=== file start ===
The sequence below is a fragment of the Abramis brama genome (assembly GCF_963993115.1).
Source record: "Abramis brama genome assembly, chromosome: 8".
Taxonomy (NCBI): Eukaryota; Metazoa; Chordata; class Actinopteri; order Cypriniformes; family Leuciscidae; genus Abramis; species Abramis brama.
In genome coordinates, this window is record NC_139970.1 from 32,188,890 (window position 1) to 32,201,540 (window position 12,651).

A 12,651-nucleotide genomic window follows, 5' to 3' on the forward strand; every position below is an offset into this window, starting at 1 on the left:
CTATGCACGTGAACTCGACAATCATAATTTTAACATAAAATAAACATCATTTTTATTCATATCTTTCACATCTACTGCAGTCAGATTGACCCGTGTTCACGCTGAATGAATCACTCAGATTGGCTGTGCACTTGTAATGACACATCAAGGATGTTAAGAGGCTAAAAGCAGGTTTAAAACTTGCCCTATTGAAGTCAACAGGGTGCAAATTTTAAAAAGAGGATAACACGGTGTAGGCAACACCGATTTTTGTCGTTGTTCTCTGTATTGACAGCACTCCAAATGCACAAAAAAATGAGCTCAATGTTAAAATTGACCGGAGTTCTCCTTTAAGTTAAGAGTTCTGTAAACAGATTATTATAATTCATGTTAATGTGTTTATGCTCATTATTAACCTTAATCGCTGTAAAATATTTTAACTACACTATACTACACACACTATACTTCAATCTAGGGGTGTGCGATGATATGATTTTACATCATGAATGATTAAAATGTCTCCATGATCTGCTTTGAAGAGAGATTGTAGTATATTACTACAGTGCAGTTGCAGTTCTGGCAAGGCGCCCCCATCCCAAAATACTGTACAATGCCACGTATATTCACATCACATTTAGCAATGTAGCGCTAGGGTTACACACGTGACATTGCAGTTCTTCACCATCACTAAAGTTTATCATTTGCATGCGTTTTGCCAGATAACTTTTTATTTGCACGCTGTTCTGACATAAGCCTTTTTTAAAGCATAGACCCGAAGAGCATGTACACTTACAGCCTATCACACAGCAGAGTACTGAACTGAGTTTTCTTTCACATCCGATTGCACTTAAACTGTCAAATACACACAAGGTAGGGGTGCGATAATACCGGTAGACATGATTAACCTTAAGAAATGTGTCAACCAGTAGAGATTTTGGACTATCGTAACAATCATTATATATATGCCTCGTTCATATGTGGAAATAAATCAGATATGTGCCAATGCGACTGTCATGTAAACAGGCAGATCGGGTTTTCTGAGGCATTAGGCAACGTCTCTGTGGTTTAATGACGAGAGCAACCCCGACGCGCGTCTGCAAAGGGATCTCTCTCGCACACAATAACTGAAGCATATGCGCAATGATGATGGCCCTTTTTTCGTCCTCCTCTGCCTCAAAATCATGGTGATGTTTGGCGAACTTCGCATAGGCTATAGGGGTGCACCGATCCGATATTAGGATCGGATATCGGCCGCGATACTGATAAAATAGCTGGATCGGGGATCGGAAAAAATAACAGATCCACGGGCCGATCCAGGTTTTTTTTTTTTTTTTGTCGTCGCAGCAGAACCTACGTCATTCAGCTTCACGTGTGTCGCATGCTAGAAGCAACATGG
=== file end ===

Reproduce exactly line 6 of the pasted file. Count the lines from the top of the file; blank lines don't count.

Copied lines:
CTATGCACGTGAACTCGACAATCATAATTTTAACATAAAATAAACATCATTTTTATTCATATCTTTCACATCTACTGCAGTCAGATTGACCCGTGTTCACGCTGAATGAATCACTCAGATTGGCTGTGCACTTGTAATGACACATCAAGGATGTTAAGAGGCTAAAAGCAGGTTTAAAACTTGCCCTATTGAAGTCAACAGGGTGCAAATTTTAAAAAGAGGATAACACGGTGTAGGCAACACCGATTTTTGTCGTTGTTCTCTGTATTGACAGCACTCCAAATGCACAAAAAAATGAGCTCAATGTTAAAATTGACCGGAGTTCTCCTTTAAGTTAAGAGTTCTGTAAACAGATTATTATAATTCATGTTAATGTGTTTATGCTCATTATTAACCTTAATCGCTGTAAAATATTTTAACTACACTATACTACACACACTATACTTCAATCTAGGGGTGTGCGATGATATGATTTTACATCATGAATGATTAAAATGTCTCCATGATCTGCTTTGAAGAGAGATTGTAGTATATTACTACAGTGCAGTTGCAGTTCTGGCAAGGCGCCCCCATCCCAAAATACTGTACAATGCCACGTATATTCACATCACATTTAGCAATGTAGCGCTAGGGTTACACACGTGACATTGCAGTTCTTCACCATCACTAAAGTTTATCATTTGCATGCGTTTTGCCAGATAACTTTTTATTTGCACGCTGTTCTGACATAAGCCTTTTTTAAAGCATAGACCCGAAGAGCATGTACACTTACAGCCTATCACACAGCAGAGTACTGAACTGAGTTTTCTTTCACATCCGATTGCACTTAAACTGTCAAATACACACAAGGTAGGGGTGCGATAATACCGGTAGACATGATTAACCTTAAGAAATGTGTCAACCAGTAGAGATTTTGGACTATCGTAACAATCATTATATATATGCCTCGTTCATATGTGGAAATAAATCAGATATGTGCCAATGCGACTGTCATGTAAACAGGCAGATCGGGTTTTCTGAGGCATTAGGCAACGTCTCTGTGGTTTAATGACGAGAGCAACCCCGACGCGCGTCTGCAAAGGGATCTCTCTCGCACACAATAACTGAAGCATATGCGCAATGATGATGGCCCTTTTTTCGTCCTCCTCTGCCTCAAAATCATGGTGATGTTTGGCGAACTTCGCATAGGCTATAGGGGTGCACCGATCCGATATTAGGATCGGATATCGGCCGCGATACTGATAAAATAGCTGGATCGGGGATCGGAAAAAATAACAGATCCACGGGCCGATCCAGGTTTTTTTTTTTTTTTTGTCGTCGCAGCAGAACCTACGTCATTCAGCTTCACGTGTGTCGCATGCTAGAAGCAACATGG